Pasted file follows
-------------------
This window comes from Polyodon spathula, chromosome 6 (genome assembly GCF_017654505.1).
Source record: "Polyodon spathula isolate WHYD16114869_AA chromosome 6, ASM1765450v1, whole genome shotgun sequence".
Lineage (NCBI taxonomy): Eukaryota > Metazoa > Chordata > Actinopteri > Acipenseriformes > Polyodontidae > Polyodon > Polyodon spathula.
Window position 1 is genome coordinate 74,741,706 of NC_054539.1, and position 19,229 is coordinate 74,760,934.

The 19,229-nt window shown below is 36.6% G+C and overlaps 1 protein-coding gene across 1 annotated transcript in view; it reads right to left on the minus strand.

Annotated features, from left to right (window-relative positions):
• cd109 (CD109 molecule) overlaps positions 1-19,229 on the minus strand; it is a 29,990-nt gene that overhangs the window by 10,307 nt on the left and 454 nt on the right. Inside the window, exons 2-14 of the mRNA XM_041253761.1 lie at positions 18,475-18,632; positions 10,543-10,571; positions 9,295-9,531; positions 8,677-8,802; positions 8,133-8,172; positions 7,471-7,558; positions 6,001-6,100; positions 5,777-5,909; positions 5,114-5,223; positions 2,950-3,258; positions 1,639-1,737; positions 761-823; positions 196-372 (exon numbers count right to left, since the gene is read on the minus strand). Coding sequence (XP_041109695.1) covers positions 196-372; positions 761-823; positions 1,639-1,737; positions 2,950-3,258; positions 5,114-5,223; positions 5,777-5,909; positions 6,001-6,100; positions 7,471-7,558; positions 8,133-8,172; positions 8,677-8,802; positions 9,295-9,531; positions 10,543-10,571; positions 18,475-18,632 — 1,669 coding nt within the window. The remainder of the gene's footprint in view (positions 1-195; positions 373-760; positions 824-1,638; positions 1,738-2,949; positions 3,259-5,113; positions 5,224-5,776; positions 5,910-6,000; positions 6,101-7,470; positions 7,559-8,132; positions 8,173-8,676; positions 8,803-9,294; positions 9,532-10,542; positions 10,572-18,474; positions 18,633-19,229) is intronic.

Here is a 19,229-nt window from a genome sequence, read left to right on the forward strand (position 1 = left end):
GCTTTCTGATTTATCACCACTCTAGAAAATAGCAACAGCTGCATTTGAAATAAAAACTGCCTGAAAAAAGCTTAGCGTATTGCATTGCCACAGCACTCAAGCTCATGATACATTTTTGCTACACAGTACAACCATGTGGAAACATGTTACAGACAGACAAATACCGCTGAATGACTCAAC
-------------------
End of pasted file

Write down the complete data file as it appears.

This window comes from Polyodon spathula, chromosome 6 (genome assembly GCF_017654505.1).
Source record: "Polyodon spathula isolate WHYD16114869_AA chromosome 6, ASM1765450v1, whole genome shotgun sequence".
Lineage (NCBI taxonomy): Eukaryota > Metazoa > Chordata > Actinopteri > Acipenseriformes > Polyodontidae > Polyodon > Polyodon spathula.
Window position 1 is genome coordinate 74,741,706 of NC_054539.1, and position 19,229 is coordinate 74,760,934.

The 19,229-nt window shown below is 36.6% G+C and overlaps 1 protein-coding gene across 1 annotated transcript in view; it reads right to left on the minus strand.

Annotated features, from left to right (window-relative positions):
• cd109 (CD109 molecule) overlaps positions 1-19,229 on the minus strand; it is a 29,990-nt gene that overhangs the window by 10,307 nt on the left and 454 nt on the right. Inside the window, exons 2-14 of the mRNA XM_041253761.1 lie at positions 18,475-18,632; positions 10,543-10,571; positions 9,295-9,531; positions 8,677-8,802; positions 8,133-8,172; positions 7,471-7,558; positions 6,001-6,100; positions 5,777-5,909; positions 5,114-5,223; positions 2,950-3,258; positions 1,639-1,737; positions 761-823; positions 196-372 (exon numbers count right to left, since the gene is read on the minus strand). Coding sequence (XP_041109695.1) covers positions 196-372; positions 761-823; positions 1,639-1,737; positions 2,950-3,258; positions 5,114-5,223; positions 5,777-5,909; positions 6,001-6,100; positions 7,471-7,558; positions 8,133-8,172; positions 8,677-8,802; positions 9,295-9,531; positions 10,543-10,571; positions 18,475-18,632 — 1,669 coding nt within the window. The remainder of the gene's footprint in view (positions 1-195; positions 373-760; positions 824-1,638; positions 1,738-2,949; positions 3,259-5,113; positions 5,224-5,776; positions 5,910-6,000; positions 6,101-7,470; positions 7,559-8,132; positions 8,173-8,676; positions 8,803-9,294; positions 9,532-10,542; positions 10,572-18,474; positions 18,633-19,229) is intronic.

Here is a 19,229-nt window from a genome sequence, read left to right on the forward strand (position 1 = left end):
GCTTTCTGATTTATCACCACTCTAGAAAATAGCAACAGCTGCATTTGAAATAAAAACTGCCTGAAAAAAGCTTAGCGTATTGCATTGCCACAGCACTCAAGCTCATGATACATTTTTGCTACACAGTACAACCATGTGGAAACATGTTACAGACAGACAAATACCGCTGAATGACTCAAC